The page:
My Journey with Food Preservation

I talked in a previous post about my original experience with food preservation. I’d now like to share with you the journey I have gone through in regards to food preservation, and the goals I have to continue and expand my food preservation capabilities in the future. And, of course, I’ll make future posts detailing how to do each of the food preservation methods listed so that you can try them for yourself.

So, I learned from a young age how to get large quantities of chile roasted and then portion them out into smaller quantities for freezing. The smaller portions were then used in cooking for the rest of the year. That was all the food preservation I did for about twenty years. Once I was living on my own (with roommates), I grew tired of cooking every night for one person. My cooking skills were minimal, but I challenged myself to start making big batches of soups to freeze in upcycled containers such as yogurt tubs. Having ready made meals in the freezer took a lot of stress out of my life during busy weeks where work and school were occupying most of my time. It also helped out financially, as my budget was minimal during those years.

Photo by Milada Vigerova:

As my cooking skills improved I started noticing trends in my cooking habits. For example, some weeks I would use lots of onions, so instead of chopping onions every time I cooked, I would chop several onions at once, portioning them out in different containers to use over the next few days and even freezing an upcycled jar of onions to use when I hadn’t managed to get groceries. I did the same for beans, cooking up large quantities of dried beans and using upcycled 16 ounce glass jars to freeze a can’s worth of beans for future use. Honestly, I was doing all of these things for my own convenience and to save money.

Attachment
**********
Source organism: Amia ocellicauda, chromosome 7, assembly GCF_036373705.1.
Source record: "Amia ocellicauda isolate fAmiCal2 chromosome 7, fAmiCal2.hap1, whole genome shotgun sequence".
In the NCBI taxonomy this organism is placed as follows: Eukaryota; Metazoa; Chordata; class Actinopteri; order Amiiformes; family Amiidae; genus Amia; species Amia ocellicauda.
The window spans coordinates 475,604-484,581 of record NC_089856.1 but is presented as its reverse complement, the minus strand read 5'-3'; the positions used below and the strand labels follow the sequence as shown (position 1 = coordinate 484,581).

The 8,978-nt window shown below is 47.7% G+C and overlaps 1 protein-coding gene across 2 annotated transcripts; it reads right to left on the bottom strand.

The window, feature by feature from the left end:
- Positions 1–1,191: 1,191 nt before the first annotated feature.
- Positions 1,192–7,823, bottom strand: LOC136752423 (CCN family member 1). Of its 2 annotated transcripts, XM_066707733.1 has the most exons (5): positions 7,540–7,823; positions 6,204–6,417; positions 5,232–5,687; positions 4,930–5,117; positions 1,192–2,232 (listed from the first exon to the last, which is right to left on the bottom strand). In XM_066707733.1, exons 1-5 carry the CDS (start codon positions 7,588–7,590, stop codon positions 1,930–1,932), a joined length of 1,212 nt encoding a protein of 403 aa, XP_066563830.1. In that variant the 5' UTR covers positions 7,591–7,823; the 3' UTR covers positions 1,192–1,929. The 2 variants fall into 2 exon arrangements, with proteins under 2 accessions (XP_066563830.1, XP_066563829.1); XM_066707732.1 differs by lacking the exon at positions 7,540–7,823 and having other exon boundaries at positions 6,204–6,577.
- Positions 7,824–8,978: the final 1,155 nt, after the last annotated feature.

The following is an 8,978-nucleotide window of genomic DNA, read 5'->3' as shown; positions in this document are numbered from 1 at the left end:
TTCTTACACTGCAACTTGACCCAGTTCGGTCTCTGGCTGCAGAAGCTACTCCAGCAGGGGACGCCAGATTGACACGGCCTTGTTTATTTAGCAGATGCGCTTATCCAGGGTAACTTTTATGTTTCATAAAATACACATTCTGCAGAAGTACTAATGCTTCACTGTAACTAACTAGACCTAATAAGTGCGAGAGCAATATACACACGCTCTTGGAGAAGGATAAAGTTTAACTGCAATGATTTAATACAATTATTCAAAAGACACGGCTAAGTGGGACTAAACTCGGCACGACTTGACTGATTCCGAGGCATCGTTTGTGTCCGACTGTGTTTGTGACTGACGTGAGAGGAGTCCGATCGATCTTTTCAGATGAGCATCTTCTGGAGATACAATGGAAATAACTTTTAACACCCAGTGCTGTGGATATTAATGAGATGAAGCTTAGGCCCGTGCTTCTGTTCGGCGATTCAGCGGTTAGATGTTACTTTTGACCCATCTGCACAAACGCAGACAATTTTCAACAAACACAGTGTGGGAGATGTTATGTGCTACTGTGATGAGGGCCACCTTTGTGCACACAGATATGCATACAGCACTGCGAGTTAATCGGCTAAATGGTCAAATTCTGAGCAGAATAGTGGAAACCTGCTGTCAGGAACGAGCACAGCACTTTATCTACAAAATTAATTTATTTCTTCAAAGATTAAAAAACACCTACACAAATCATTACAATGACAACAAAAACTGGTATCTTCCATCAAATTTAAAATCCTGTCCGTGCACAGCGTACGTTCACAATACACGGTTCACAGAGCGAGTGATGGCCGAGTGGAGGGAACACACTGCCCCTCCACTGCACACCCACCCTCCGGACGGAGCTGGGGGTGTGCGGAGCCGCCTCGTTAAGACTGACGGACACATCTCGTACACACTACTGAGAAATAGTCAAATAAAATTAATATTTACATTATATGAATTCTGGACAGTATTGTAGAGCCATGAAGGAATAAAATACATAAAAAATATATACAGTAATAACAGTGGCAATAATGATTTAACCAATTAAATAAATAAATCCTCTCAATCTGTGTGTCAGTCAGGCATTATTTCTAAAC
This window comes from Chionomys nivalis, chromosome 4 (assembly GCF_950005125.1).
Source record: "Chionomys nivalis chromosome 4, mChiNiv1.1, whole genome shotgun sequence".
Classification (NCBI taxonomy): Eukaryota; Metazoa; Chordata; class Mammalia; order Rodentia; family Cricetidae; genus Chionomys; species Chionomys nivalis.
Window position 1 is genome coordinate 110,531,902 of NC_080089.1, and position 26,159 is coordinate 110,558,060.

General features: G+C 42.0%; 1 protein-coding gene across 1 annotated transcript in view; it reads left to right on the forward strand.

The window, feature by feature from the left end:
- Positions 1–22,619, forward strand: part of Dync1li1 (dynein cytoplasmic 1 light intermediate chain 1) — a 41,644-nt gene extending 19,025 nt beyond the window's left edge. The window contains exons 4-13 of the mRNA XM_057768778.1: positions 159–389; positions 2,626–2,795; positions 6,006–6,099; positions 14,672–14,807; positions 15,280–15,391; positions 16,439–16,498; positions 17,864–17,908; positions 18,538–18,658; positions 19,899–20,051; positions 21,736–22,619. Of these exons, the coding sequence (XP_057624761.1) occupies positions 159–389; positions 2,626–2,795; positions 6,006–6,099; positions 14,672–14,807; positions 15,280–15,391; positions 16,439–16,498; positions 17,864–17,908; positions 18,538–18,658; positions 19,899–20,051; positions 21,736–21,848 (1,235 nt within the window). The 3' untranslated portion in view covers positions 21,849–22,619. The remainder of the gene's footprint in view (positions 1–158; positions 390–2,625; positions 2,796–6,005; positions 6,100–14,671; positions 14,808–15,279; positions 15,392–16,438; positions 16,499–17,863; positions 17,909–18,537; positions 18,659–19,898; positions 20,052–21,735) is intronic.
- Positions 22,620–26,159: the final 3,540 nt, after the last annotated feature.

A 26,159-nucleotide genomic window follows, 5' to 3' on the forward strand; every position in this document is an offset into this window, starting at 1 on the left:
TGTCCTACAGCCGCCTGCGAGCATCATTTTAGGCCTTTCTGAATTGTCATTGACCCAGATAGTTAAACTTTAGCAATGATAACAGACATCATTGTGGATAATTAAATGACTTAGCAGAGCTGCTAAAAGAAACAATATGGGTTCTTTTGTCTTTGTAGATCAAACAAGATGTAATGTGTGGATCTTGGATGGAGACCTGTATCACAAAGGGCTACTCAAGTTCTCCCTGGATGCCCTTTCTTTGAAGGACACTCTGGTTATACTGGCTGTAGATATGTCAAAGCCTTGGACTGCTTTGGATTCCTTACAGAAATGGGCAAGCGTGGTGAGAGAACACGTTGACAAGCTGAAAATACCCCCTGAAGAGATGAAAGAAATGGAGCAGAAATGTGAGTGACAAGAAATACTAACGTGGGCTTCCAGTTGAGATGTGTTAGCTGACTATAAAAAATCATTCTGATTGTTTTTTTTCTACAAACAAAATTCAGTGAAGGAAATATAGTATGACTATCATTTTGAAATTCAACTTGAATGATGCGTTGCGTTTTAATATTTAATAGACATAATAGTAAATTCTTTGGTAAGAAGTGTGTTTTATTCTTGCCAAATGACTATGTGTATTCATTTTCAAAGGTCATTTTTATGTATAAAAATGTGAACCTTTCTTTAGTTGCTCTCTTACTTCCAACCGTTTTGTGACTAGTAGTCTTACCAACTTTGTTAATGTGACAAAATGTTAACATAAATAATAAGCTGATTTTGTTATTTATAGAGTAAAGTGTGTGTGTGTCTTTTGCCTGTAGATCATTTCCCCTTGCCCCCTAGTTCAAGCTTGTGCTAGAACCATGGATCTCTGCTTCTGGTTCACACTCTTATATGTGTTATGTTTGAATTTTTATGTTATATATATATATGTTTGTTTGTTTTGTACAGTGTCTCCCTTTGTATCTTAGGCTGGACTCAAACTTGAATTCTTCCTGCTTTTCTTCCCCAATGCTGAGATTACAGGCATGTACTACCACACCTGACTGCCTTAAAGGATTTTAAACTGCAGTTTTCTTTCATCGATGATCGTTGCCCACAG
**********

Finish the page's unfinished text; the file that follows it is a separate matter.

Only later did I realize that these small actions were also benefiting the planet

I started perusing the freezer section at the grocery store, realizing I could likely freeze whatever was in those sections and potentially save myself some money in doing so. Big batches of rice were cooked and frozen in smaller quantities along with small portions of sauces, sliced clearance bell peppers, etc.

Next I tackled my half used cans. I bought a small silicone freezer tray from a thrift shop and started freezing the leftovers from cans of coconut milk, tomato sauce, and lemon juice for future use.

Photo by Eva Elijas:

At this point, I felt like I had learned a lot and was invested in expanding my food preservation abilities. I started pickling things and making homemade sauerkraut, and lastly I taught myself how to water bath can acidic foods (with lots of help from library books and Youtube).

I’ve learned a lot and preserve a lot now, but I still have goals to further my abilities. This fall I plan to can or freeze all of the applesauce that my family will need for the following year. I also intend to make much if not all of the jam we will use with locally grown or foraged fruit.

Photo by Hannah Grapp:

If you asked me ten years ago, I would have never expected I would become so excited or passionate about food preservation, but people change over time. You never know what will inspire people and how it will change the way they go through life. Any reason people come to a lower waste lifestyle is a good one. Any step forward is still a step forward no matter how small, and it is worth celebrating.